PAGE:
The legal fallout of employee's abusive behaviour
What are the repercussions for employers when staff bully or harass their colleagues? Find out what our Managing Director Pam Loch has to say on the issue in the latest article from People Management.
Bad behaviour in the workplace is increasingly being called out by employees, with reports often hitting the media headlines too. No sector seems to be immune, with the latest stories focusing on high-profile public sector and charity employers. As well as the risk of damage to your reputation there is also the uncapped nature of discrimination claims to avoid.
HMRC has been one of the latest organisations to hit the headlines, with an internal report detailing evidence of bullying and harassment issues. This follows Amnesty International’s culture being labelled as toxic after the suicide of two members of staff.
In the past, some organisations have operated on the basis that bad behaviour is the norm. This stance now poses significant risks for employers.
There is often a fine line between ‘banter’ and abusive behaviour or language. This is exacerbated by the fact that employers are vicariously liable for acts or omissions by employees if they are carried out in the course of their employment. However, employers are also liable for the failure to deal with harassment or bullying. So an organisation with a culture where abusive behaviour is considered to be ‘normal’, and ‘accepted’ will not be a defence against claims. One example of this being challenged is employees at Ted Baker who are taking on the alleged practice of workplace ‘hugging’ between a senior member of staff and colleagues.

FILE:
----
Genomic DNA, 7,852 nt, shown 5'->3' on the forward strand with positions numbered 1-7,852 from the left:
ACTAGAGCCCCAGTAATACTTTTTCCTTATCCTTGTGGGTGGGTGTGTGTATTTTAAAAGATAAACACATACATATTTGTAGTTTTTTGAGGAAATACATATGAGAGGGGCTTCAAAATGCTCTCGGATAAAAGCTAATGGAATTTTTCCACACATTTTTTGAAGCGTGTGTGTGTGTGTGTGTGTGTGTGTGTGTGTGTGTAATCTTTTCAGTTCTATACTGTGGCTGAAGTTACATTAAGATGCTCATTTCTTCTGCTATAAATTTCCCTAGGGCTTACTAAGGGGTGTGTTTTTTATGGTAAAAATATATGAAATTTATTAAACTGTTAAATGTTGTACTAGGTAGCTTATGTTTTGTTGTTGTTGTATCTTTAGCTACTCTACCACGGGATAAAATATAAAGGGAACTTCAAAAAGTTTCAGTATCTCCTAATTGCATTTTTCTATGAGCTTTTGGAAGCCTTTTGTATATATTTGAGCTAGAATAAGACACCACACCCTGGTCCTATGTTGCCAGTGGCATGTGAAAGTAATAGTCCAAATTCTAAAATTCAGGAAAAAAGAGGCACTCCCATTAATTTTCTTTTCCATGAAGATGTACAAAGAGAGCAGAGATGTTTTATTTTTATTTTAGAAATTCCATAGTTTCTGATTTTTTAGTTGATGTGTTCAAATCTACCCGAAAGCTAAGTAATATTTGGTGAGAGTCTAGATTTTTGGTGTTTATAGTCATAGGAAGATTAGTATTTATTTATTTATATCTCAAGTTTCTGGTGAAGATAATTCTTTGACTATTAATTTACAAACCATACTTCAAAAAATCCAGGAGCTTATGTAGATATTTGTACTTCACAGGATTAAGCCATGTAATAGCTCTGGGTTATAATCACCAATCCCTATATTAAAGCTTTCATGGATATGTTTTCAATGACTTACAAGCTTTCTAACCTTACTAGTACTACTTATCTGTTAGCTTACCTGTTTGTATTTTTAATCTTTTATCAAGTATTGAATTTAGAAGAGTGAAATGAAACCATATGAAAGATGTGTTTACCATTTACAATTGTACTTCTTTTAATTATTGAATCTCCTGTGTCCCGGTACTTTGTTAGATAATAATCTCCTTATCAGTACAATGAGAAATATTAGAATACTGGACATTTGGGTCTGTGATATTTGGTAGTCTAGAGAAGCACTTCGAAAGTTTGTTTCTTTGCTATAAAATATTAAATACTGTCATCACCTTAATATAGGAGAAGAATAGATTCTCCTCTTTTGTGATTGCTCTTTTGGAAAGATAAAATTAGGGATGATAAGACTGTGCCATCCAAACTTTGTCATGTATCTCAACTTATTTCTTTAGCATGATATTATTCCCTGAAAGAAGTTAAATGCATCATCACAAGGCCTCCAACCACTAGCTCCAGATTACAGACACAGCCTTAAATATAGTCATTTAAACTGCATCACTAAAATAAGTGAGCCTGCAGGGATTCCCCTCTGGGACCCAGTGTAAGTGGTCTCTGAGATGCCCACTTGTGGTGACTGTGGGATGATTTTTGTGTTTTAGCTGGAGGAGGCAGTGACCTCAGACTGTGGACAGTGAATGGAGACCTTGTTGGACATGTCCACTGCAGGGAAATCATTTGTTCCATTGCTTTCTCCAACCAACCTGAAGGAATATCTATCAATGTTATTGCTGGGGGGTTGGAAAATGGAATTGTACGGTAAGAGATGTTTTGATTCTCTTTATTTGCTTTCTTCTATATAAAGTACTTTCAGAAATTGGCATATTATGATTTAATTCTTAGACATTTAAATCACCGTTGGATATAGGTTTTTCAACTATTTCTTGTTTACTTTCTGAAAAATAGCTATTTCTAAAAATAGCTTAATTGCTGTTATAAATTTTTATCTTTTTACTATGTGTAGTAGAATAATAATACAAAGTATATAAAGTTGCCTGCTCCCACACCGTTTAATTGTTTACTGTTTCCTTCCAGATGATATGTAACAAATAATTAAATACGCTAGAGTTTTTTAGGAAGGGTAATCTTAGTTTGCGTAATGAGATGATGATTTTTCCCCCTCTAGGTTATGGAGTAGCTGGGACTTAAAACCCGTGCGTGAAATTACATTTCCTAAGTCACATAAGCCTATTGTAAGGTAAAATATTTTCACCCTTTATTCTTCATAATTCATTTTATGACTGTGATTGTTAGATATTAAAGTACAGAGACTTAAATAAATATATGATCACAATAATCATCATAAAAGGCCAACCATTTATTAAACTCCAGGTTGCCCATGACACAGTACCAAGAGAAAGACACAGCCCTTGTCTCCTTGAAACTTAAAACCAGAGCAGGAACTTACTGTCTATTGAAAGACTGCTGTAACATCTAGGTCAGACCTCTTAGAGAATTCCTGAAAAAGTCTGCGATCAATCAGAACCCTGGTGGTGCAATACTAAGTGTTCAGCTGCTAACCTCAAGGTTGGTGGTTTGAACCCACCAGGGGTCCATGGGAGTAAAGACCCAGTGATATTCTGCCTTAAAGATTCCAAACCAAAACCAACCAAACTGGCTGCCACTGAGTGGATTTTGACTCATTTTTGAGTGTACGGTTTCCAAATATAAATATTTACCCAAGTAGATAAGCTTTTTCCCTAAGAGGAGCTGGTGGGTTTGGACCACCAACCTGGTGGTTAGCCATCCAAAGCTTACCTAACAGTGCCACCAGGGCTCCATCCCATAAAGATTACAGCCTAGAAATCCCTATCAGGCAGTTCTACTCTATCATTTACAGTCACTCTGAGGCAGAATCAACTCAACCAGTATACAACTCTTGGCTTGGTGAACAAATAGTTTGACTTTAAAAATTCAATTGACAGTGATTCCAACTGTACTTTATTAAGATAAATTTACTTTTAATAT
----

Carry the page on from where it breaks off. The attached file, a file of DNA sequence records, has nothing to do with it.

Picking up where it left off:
Employers can be held vicariously liable for the behaviour of employees, even when the incidents occur outside the workplace, as shown in Bellman v Northampton Recruitment Limited (2018). In this case, the managing director of the company punched a colleague at an ‘after party’. The court held there was enough connection between the MD’s role and the assault for the company to be liable. This is a particularly important point to note for those employers who do have widespread social media and messaging use (whether officially or not) and a culture of after-work activities and social events.
Vicarious liability also extends to organisations using self-employed contractors. In Barclays Bank Plc v Various claimants, Barclays was held vicariously liable for the discriminatory acts of a doctor who was engaged as an independent contractor to carry out pre-employment checks on their prospective employees. The behaviour of contractors and third parties working on your behalf should therefore be reviewed monitored as closely as your employees.
What steps can employers take?
Embedding a culture of zero tolerance of bullying and harassment is the best way to reduce the risks of liability you face as an employer. Start with ensuring you have the relevant policies and procedures and that you train your staff too. Your policies and training should not only establish what your culture is but also set out the required standard of behaviour in and out of work, with examples so staff know what is acceptable.
The best time to establish your culture and train your staff is at inductions, by incorporating a session on your approach. Implementing refresher training for all staff on a regular basis is important too.
Employers should also have a robust social media and communication policy covering all channels which could be used by staff (whether officially or not). This means you have to keep up to date with emerging technology to ensure your processes are fit for purpose.
Pam Loch is managing director at Loch Associates Group